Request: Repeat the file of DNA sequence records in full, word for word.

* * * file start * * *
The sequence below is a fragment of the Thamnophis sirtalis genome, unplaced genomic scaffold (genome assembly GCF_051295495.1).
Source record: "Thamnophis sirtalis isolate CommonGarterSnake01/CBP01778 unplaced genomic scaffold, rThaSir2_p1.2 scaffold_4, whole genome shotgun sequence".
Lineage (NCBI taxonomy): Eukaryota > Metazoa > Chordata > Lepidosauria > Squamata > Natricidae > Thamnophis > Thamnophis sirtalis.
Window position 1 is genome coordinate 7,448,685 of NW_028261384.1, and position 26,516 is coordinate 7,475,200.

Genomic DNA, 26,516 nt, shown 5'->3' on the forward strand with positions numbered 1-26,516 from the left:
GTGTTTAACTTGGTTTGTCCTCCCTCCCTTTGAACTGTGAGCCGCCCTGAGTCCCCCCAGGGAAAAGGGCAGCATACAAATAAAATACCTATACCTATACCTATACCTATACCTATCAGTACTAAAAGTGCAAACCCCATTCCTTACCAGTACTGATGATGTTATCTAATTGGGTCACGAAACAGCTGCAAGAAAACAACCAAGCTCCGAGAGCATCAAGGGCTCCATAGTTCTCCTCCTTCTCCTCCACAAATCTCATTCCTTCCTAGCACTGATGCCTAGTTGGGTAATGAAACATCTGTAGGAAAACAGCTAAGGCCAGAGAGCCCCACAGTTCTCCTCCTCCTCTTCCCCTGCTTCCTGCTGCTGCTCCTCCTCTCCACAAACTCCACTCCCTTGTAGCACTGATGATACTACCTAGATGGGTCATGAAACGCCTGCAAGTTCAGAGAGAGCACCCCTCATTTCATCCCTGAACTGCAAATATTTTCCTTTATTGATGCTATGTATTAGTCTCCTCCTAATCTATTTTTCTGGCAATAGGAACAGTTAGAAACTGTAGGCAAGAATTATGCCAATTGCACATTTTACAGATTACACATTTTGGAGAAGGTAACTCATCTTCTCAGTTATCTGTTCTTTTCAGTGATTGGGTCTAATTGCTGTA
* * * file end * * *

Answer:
The sequence below is a fragment of the Thamnophis sirtalis genome, unplaced genomic scaffold (genome assembly GCF_051295495.1).
Source record: "Thamnophis sirtalis isolate CommonGarterSnake01/CBP01778 unplaced genomic scaffold, rThaSir2_p1.2 scaffold_4, whole genome shotgun sequence".
Lineage (NCBI taxonomy): Eukaryota > Metazoa > Chordata > Lepidosauria > Squamata > Natricidae > Thamnophis > Thamnophis sirtalis.
Window position 1 is genome coordinate 7,448,685 of NW_028261384.1, and position 26,516 is coordinate 7,475,200.

Genomic DNA, 26,516 nt, shown 5'->3' on the forward strand with positions numbered 1-26,516 from the left:
GTGTTTAACTTGGTTTGTCCTCCCTCCCTTTGAACTGTGAGCCGCCCTGAGTCCCCCCAGGGAAAAGGGCAGCATACAAATAAAATACCTATACCTATACCTATACCTATACCTATCAGTACTAAAAGTGCAAACCCCATTCCTTACCAGTACTGATGATGTTATCTAATTGGGTCACGAAACAGCTGCAAGAAAACAACCAAGCTCCGAGAGCATCAAGGGCTCCATAGTTCTCCTCCTTCTCCTCCACAAATCTCATTCCTTCCTAGCACTGATGCCTAGTTGGGTAATGAAACATCTGTAGGAAAACAGCTAAGGCCAGAGAGCCCCACAGTTCTCCTCCTCCTCTTCCCCTGCTTCCTGCTGCTGCTCCTCCTCTCCACAAACTCCACTCCCTTGTAGCACTGATGATACTACCTAGATGGGTCATGAAACGCCTGCAAGTTCAGAGAGAGCACCCCTCATTTCATCCCTGAACTGCAAATATTTTCCTTTATTGATGCTATGTATTAGTCTCCTCCTAATCTATTTTTCTGGCAATAGGAACAGTTAGAAACTGTAGGCAAGAATTATGCCAATTGCACATTTTACAGATTACACATTTTGGAGAAGGTAACTCATCTTCTCAGTTATCTGTTCTTTTCAGTGATTGGGTCTAATTGCTGTA